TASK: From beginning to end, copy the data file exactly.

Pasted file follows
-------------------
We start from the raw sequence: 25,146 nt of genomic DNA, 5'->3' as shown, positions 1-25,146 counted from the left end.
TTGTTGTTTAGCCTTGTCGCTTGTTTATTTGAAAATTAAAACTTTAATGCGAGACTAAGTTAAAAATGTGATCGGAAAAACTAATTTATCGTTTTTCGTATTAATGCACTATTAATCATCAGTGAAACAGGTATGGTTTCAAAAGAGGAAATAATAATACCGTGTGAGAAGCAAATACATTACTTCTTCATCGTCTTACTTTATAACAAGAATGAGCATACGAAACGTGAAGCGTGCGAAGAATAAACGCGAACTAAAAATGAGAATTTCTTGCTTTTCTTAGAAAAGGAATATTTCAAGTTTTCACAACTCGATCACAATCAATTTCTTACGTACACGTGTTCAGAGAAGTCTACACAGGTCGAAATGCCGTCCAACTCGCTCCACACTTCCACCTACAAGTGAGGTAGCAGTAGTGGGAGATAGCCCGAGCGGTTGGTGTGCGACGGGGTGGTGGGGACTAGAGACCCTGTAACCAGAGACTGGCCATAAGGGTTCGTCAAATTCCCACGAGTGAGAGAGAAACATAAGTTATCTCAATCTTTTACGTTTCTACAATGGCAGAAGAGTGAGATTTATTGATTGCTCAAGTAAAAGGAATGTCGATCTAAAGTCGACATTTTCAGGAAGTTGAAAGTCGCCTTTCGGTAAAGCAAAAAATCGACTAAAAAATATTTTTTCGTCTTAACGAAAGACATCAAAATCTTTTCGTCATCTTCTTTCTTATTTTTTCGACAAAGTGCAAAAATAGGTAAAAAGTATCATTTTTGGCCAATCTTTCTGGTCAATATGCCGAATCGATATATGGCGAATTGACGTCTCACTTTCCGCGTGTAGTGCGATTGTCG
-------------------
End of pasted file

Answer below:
We start from the raw sequence: 25,146 nt of genomic DNA, 5'->3' as shown, positions 1-25,146 counted from the left end.
TTGTTGTTTAGCCTTGTCGCTTGTTTATTTGAAAATTAAAACTTTAATGCGAGACTAAGTTAAAAATGTGATCGGAAAAACTAATTTATCGTTTTTCGTATTAATGCACTATTAATCATCAGTGAAACAGGTATGGTTTCAAAAGAGGAAATAATAATACCGTGTGAGAAGCAAATACATTACTTCTTCATCGTCTTACTTTATAACAAGAATGAGCATACGAAACGTGAAGCGTGCGAAGAATAAACGCGAACTAAAAATGAGAATTTCTTGCTTTTCTTAGAAAAGGAATATTTCAAGTTTTCACAACTCGATCACAATCAATTTCTTACGTACACGTGTTCAGAGAAGTCTACACAGGTCGAAATGCCGTCCAACTCGCTCCACACTTCCACCTACAAGTGAGGTAGCAGTAGTGGGAGATAGCCCGAGCGGTTGGTGTGCGACGGGGTGGTGGGGACTAGAGACCCTGTAACCAGAGACTGGCCATAAGGGTTCGTCAAATTCCCACGAGTGAGAGAGAAACATAAGTTATCTCAATCTTTTACGTTTCTACAATGGCAGAAGAGTGAGATTTATTGATTGCTCAAGTAAAAGGAATGTCGATCTAAAGTCGACATTTTCAGGAAGTTGAAAGTCGCCTTTCGGTAAAGCAAAAAATCGACTAAAAAATATTTTTTCGTCTTAACGAAAGACATCAAAATCTTTTCGTCATCTTCTTTCTTATTTTTTCGACAAAGTGCAAAAATAGGTAAAAAGTATCATTTTTGGCCAATCTTTCTGGTCAATATGCCGAATCGATATATGGCGAATTGACGTCTCACTTTCCGCGTGTAGTGCGATTGTCG